Pre-school wheeze (also called reactive airways disease or viral-induced wheeze) is the medical name for a condition that affects the airways (breathing tubes that carry air to the lungs) of children between one and five years of age.
What causes it?
Children with pre-school wheeze have sensitive airways. Pre-school wheeze occurs when the muscles in the airway walls tighten or there is a build-up of mucous in the airways. This causes the airways to narrow and makes it hard to breathe.
Wheezing can be triggered by environmental factors such as cold air, dust mites and cigarette smoke.
Signs and symptoms
- a high-pitched raspy sound or whistle when breathing out (wheeze)
- fast breathing
- find it hard to breathe
- muscles of the chest drawing in when breathing
How is it diagnosed?
A doctor can diagnose pre-school wheeze by listening to your child’s chest and understanding their symptoms. Tests are not usually required.
Does my child have asthma?
Most children with pre-school wheeze will not go on to develop asthma in later life.
What is the treatment?
Pre-school wheeze is treated with medication which is usually inhaled (breathed in) so it goes straight into the lungs. Medications include relievers and sometimes, preventers and steroids.
Puffer (e.g. salbutamol, Ventolin, Asmol)
- opens the narrowed airways so that it is easier to breathe
- works very quickly (in about four minutes) and lasts up to four hours
- can be purchased without a prescription from your local pharmacy if you run out
Puffer (e.g. Flixotide) or tablets (e.g. Montelukast)
- prevents wheezing episodes by treating the airway inflammation (swelling)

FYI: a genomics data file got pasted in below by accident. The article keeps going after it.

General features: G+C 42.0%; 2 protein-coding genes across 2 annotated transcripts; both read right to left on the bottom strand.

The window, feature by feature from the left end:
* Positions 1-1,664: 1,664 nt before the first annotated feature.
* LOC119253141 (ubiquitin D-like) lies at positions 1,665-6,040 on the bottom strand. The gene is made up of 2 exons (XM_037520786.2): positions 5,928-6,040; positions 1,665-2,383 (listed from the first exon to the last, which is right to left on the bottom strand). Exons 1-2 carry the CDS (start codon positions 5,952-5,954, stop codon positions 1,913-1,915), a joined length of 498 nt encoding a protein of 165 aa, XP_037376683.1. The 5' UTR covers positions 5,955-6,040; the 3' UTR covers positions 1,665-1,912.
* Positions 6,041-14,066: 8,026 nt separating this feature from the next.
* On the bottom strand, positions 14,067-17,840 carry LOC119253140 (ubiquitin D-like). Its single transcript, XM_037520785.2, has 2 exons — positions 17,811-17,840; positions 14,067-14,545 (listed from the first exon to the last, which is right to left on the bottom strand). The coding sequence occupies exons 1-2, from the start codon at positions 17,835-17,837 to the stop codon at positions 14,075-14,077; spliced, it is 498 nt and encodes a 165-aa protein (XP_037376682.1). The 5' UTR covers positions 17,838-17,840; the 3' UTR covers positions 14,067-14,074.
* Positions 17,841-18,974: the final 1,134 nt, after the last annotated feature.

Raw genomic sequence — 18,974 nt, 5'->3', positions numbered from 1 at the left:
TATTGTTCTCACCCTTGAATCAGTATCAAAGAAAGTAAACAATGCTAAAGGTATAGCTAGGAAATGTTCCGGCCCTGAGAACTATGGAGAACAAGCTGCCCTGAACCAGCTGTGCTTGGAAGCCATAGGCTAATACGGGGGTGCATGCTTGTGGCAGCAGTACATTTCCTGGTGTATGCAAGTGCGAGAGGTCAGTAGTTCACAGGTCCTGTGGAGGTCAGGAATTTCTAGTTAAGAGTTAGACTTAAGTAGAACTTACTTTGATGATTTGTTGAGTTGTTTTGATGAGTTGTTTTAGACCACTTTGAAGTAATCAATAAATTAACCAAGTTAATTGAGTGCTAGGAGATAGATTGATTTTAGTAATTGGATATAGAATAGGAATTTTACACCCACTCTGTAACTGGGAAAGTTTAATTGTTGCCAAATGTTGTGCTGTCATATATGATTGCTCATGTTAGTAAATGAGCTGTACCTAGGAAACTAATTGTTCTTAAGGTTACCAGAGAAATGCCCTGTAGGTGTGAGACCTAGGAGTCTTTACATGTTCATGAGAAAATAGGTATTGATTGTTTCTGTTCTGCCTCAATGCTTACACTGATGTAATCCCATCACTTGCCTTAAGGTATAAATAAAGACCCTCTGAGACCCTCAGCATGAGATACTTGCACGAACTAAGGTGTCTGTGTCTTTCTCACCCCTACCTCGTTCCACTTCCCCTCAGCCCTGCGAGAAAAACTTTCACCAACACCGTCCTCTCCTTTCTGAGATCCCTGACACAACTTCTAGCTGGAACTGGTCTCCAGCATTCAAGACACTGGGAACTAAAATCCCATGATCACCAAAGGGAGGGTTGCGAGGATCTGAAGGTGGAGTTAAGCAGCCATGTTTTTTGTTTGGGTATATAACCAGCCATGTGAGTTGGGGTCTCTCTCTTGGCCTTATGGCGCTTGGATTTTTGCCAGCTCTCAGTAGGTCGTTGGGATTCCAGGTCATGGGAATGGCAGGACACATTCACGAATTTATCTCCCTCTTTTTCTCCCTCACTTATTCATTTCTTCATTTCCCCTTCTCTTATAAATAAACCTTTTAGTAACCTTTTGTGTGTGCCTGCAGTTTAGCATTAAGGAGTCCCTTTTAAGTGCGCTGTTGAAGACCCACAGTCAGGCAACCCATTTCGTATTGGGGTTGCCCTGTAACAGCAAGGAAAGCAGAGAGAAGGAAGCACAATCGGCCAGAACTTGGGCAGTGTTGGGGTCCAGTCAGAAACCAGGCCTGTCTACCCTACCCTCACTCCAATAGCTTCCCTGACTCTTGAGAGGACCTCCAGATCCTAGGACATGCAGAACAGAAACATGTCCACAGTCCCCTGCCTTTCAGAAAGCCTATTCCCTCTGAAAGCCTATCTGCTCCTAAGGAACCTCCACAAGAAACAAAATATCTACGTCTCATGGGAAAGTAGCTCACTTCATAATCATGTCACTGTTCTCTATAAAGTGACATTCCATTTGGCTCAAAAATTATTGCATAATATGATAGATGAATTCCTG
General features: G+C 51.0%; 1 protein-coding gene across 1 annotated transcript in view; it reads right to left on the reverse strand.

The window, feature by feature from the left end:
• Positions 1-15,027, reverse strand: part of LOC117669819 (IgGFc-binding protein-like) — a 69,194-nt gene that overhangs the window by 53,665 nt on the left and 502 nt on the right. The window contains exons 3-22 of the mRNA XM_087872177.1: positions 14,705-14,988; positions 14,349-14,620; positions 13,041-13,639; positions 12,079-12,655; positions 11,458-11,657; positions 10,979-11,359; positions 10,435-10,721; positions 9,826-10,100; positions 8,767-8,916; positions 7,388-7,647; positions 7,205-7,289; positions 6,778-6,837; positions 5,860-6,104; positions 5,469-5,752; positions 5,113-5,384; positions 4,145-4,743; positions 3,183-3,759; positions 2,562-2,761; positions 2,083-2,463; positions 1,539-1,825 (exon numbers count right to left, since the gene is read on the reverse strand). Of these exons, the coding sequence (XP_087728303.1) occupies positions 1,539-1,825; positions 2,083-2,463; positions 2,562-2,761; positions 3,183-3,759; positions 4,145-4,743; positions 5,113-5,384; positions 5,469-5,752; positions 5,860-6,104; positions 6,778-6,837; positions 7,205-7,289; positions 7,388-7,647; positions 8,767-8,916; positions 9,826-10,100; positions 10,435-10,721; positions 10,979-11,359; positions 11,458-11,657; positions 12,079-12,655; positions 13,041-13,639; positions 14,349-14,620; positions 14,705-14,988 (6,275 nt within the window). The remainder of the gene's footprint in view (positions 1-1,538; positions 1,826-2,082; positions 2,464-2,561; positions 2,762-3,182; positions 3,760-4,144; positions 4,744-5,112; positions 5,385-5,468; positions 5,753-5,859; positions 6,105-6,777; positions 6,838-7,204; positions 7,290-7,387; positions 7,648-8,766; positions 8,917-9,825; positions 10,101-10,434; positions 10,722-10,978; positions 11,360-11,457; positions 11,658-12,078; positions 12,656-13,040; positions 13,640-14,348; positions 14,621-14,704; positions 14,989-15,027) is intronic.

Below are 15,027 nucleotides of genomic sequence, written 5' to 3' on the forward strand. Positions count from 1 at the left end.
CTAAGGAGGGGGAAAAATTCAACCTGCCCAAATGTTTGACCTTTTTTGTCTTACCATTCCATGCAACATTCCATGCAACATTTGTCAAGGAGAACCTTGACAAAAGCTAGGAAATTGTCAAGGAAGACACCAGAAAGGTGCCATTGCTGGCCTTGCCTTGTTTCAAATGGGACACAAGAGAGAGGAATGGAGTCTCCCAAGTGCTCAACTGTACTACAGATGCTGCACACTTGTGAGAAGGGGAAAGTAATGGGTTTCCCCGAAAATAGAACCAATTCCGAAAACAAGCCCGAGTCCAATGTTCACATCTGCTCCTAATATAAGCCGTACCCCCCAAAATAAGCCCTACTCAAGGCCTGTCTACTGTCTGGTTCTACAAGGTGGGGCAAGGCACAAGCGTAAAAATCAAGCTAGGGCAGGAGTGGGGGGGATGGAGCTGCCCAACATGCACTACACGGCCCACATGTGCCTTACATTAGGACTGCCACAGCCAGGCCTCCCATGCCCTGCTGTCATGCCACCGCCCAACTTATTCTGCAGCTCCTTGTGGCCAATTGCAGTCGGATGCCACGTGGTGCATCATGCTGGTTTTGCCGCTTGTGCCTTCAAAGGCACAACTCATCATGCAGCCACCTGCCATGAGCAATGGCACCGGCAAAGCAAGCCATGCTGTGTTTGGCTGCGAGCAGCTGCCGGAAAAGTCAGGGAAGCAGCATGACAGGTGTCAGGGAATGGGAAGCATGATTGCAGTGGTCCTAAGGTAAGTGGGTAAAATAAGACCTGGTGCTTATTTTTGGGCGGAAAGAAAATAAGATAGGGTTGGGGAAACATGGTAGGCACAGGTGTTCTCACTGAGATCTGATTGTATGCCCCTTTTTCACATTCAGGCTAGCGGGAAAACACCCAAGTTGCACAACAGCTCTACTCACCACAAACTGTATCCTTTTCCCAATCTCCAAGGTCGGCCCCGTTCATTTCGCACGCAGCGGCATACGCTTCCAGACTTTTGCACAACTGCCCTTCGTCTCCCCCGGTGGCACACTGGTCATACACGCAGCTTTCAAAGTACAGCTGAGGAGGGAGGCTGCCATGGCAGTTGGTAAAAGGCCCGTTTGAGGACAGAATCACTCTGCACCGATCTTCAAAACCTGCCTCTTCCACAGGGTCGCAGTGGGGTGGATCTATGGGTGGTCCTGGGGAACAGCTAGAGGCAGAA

- only needed for a small number of children
- only available with a prescription
- can cause oral thrush – rinse mouth thoroughly after use to avoid this
Liquid medicine (e.g. prednisone, Redipred)
- used to treat symptoms in some children when unwell
- only available on prescription
When should I use medication?
- when your child has symptoms (do not use ‘just in case’)
- if needed, every day, even if your child feels well
- if needed, as directed by your doctor
How do I use a puffer?
Children should always use a spacer with puffer medication. A spacer is a cylinder-shaped device which reduces the amount of medicine that lands in the mouth and lets more go down into the lungs where it is needed. Children who are unable to form a reliable seal around the spacer should also use a mask. See the Puffers and Spacers fact sheet for more information.
Care at home
- Follow the Action Plan prepared for your child by their doctor.
- Keep the Action Plan in a safe place so you can find it easily and quickly.
- Share your child’s Action Plan with anyone who cares for your child e.g. relatives, other caregivers, day care or kindergarten teachers.
- Keep your child away from cigarette smoke.